Iceland Review took a trip to Höfn, the largest town in Southeast Iceland and self-proclaimed ‘Lobster Capital of the North,’ to learn about the community’s local attractions and delicacies.
Published in the 2013 June-July issue of Iceland Review – IR 03.13. By Eygló Svala Arnarsdóttir. Photo by Páll Stefánsson.
The road to Höfn, a 1,690-person harbor town by the fjord Hornafjörður, is lined with reindeer. Whole herds of the wild horned animals rest peacefully on withered pastures, grace next to sheep and horses and bounce along the road. Reindeer are a common sight in the lowlands of Southeast Iceland in winter and spring but when summer arrives and the hunting season begins they move on to the eastern highlands. Soon, Vatnajökull, Europe’s largest glacier and the region’s biggest attraction, comes into view. Looming over Höfn, its outlet glaciers flow down from the mountains on which the bright white icecap rests.
Lure of Lobster
Caught off the country’s southern shore and served at five different restaurants in town, lobster, or langoustine, is quickly becoming one of Höfn’s major attractions. “We’ve experienced a significant increase in off-season tourists,” says Ingólfur Einarsson, master chef and owner of restaurant Kaffi Hornið. He serves a variety of lobster dishes, including lobster pizza, with the classic lobster tails with garlic and butter being the most popular. “Some of our guests don’t even look at the menu, just order: ‘lobster for five,’” says Ingólfur. Another popular choice is the reindeer burger. Ingólfur hunts reindeer himself and has the meat processed at the local slaughterhouse.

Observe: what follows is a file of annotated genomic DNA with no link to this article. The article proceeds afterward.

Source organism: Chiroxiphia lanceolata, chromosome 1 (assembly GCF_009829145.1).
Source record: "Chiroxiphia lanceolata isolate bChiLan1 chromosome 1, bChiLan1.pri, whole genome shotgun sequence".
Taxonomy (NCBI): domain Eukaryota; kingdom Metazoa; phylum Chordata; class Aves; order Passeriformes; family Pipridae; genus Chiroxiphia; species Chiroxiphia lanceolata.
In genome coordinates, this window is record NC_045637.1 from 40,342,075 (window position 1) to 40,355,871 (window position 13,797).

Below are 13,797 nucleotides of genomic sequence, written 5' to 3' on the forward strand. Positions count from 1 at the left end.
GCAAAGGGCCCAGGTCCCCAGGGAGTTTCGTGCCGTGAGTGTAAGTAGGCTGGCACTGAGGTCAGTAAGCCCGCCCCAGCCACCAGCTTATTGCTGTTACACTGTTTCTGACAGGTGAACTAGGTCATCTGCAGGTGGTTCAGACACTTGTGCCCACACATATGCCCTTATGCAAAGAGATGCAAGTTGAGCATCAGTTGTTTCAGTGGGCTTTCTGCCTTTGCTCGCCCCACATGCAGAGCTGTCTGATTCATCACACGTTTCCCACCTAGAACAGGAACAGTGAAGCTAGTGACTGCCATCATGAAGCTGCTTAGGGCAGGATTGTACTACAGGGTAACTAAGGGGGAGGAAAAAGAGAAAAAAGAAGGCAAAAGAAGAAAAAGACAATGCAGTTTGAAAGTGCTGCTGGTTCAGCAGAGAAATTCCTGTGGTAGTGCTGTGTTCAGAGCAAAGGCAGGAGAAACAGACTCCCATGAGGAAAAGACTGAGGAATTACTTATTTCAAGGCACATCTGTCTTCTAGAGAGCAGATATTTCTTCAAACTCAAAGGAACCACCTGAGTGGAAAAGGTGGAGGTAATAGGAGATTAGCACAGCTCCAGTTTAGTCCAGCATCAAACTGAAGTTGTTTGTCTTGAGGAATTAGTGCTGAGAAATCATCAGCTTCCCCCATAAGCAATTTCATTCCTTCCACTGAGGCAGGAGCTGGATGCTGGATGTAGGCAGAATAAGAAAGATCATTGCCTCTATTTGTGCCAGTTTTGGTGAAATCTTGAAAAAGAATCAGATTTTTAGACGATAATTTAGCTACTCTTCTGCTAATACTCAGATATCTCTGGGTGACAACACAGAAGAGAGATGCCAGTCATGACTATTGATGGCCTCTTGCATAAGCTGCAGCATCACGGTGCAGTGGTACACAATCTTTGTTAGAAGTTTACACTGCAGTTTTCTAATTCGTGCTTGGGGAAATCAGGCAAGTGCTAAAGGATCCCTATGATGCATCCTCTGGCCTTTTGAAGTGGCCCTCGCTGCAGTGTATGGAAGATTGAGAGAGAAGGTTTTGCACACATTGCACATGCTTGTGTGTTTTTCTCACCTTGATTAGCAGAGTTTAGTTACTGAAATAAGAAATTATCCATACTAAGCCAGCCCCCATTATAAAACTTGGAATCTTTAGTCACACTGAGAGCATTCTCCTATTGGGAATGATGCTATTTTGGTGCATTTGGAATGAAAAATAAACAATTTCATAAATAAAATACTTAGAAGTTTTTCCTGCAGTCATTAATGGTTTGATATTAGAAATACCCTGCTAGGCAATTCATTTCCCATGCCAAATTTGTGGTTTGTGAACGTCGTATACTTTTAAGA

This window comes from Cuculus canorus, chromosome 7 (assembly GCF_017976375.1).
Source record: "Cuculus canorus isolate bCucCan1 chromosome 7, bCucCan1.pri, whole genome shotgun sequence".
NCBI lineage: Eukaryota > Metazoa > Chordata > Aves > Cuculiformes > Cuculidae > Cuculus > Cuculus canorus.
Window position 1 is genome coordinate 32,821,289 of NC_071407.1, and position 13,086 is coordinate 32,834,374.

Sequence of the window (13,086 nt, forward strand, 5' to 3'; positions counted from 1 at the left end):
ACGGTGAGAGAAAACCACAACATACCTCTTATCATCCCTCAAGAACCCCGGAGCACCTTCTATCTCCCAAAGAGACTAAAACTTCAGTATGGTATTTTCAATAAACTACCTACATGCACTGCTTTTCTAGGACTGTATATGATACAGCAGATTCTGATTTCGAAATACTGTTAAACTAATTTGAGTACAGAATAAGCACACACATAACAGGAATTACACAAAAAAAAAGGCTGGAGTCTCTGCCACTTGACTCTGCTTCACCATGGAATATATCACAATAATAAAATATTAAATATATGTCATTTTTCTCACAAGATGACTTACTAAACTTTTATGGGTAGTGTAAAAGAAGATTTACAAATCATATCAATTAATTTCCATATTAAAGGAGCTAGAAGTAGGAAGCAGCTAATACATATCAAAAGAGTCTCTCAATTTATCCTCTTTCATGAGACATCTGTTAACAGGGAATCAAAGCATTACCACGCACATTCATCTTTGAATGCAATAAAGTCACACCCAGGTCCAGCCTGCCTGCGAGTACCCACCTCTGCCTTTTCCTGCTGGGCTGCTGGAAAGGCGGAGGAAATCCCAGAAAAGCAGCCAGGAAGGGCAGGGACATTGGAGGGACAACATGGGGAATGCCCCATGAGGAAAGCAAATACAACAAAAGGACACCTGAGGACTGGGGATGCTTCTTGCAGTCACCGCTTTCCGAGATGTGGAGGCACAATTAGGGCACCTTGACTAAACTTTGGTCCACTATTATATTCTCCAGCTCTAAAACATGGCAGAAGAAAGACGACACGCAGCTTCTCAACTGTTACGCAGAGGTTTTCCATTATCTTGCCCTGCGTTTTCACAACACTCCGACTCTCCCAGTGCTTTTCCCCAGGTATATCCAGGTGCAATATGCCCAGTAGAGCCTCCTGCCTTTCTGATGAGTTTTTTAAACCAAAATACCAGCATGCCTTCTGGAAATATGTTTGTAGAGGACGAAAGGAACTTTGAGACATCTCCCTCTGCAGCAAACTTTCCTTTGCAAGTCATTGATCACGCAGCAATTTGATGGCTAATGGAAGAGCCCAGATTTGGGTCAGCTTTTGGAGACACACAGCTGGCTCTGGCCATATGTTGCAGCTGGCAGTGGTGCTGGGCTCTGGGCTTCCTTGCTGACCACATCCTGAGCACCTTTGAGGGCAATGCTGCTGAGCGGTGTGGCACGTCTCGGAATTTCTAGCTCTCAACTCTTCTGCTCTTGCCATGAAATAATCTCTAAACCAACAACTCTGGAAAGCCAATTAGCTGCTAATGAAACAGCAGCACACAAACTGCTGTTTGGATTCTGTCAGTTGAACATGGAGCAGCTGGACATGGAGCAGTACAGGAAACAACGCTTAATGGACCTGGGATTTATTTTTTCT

Tourism is growing in Höfn but fishing is by far its largest industry. Skinney-Þinganes, the seventh largest fisheries company in the country with a turnover of more than ISK 10 billion (USD 82 million), according to the latest figures, is the town’s biggest employer with a staff of 110 to 130 on land and a crew of 90 on seven fishing vessels. In addition to lobster, the company’s most valuable product per kilo, Skinney-Þinganes catches and processes cod, haddock, capelin, mackerel and herring, the vast majority of which is exported.
You can read the remainder of this article in the June-July issue of Iceland Review – IR 03.13.
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